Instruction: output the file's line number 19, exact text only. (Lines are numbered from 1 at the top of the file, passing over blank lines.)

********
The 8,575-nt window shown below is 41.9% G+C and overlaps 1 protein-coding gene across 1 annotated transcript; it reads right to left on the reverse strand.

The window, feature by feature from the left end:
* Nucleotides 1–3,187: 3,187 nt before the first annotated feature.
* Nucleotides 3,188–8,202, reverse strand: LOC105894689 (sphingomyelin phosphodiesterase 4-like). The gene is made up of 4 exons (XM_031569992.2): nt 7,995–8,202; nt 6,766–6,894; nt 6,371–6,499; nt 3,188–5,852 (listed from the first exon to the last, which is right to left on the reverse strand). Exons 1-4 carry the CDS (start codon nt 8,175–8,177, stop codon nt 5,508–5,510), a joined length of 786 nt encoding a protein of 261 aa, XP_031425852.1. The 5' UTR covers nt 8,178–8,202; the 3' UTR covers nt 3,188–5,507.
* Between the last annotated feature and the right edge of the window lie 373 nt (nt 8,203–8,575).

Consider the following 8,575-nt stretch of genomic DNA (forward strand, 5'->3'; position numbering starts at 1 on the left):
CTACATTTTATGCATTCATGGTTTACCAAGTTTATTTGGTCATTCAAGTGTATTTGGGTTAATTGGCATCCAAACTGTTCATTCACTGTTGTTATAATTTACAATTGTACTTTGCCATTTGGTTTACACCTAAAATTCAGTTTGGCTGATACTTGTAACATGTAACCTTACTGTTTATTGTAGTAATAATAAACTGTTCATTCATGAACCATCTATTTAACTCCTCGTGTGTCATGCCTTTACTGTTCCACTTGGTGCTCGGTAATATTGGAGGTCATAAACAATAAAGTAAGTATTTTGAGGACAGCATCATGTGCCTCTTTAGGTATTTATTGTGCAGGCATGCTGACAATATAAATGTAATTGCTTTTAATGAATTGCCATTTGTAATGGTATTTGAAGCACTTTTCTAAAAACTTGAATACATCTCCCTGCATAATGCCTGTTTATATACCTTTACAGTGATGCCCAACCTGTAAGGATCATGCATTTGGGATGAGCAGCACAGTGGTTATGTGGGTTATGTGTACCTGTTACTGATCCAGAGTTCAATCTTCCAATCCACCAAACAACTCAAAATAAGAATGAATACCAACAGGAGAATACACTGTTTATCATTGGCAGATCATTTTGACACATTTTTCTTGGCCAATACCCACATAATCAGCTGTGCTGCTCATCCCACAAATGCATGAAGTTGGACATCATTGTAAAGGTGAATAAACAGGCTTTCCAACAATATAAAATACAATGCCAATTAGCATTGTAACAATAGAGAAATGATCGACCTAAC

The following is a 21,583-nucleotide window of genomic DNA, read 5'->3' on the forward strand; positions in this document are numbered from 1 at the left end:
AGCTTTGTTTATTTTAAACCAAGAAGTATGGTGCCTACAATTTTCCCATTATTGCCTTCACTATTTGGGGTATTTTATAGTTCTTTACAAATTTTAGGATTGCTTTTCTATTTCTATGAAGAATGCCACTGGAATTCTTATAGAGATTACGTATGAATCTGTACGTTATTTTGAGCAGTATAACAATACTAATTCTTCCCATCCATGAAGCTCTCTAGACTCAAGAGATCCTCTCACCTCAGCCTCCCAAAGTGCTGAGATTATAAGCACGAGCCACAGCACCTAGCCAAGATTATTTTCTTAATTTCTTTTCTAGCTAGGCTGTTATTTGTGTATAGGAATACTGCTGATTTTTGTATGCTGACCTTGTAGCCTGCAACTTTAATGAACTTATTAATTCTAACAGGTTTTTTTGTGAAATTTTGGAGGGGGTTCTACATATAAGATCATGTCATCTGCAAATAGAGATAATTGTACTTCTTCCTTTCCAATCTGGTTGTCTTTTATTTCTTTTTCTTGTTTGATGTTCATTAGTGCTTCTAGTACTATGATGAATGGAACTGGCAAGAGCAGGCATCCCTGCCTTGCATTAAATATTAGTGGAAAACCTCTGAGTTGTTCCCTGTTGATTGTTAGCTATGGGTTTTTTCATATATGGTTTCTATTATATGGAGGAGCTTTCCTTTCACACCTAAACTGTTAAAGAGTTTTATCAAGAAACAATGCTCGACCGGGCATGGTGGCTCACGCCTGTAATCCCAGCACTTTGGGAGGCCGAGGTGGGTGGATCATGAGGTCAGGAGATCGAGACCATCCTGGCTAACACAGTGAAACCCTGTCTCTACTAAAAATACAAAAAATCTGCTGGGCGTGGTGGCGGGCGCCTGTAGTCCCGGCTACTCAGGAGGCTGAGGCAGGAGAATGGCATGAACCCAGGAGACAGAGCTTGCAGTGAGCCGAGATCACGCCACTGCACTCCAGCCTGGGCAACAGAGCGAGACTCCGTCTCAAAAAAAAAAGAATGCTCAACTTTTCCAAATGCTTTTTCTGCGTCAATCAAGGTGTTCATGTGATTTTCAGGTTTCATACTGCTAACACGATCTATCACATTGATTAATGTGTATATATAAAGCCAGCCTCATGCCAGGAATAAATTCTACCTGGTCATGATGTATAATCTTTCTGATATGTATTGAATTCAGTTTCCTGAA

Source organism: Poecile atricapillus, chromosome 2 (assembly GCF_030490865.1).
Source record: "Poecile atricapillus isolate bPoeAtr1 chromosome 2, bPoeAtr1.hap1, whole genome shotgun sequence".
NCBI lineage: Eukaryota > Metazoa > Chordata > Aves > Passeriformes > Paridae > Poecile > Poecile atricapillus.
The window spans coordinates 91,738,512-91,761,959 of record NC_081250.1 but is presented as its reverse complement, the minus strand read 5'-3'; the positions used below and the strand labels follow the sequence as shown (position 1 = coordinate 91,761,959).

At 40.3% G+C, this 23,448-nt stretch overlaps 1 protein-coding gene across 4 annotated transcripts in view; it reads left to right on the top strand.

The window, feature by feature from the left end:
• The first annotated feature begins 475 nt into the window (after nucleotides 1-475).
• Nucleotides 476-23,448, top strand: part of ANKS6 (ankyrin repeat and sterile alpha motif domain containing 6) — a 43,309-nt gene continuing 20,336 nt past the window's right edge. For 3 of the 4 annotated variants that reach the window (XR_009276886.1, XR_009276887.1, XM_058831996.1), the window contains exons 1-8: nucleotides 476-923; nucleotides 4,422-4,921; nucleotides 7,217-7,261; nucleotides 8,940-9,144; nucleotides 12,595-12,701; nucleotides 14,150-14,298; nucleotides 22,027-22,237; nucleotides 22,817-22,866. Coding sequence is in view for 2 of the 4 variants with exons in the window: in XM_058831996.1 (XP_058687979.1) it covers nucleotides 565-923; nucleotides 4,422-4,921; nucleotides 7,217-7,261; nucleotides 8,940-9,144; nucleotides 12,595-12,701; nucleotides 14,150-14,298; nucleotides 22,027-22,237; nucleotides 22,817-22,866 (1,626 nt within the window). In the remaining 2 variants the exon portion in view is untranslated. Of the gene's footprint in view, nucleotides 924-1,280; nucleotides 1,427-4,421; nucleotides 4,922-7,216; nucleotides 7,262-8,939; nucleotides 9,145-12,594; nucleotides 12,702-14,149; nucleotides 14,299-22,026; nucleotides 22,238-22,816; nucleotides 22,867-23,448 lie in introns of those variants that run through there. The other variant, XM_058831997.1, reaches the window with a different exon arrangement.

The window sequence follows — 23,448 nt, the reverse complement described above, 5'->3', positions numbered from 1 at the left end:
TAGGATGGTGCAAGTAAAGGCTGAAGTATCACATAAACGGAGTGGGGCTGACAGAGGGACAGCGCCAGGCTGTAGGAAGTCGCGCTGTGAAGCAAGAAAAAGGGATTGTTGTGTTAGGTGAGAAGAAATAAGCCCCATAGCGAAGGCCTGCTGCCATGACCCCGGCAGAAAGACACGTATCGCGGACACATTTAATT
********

TAGGATGGTGCAAGTAAAGGCTGAAGTATCACATAAACGGAGTGGGGCTGACAGAGGGACAGCGCCAGGCTGTAGGAAGTCGCGCTGTGAAGCAAGAAAAAGGGATTGTTGTGTTAGGTGAGAAGAAATAAGCCCCATAGCGAAGGCCTGCTGCCATGACCCCGGCAGAAAGACACGTATCGCGGACACATTTAATT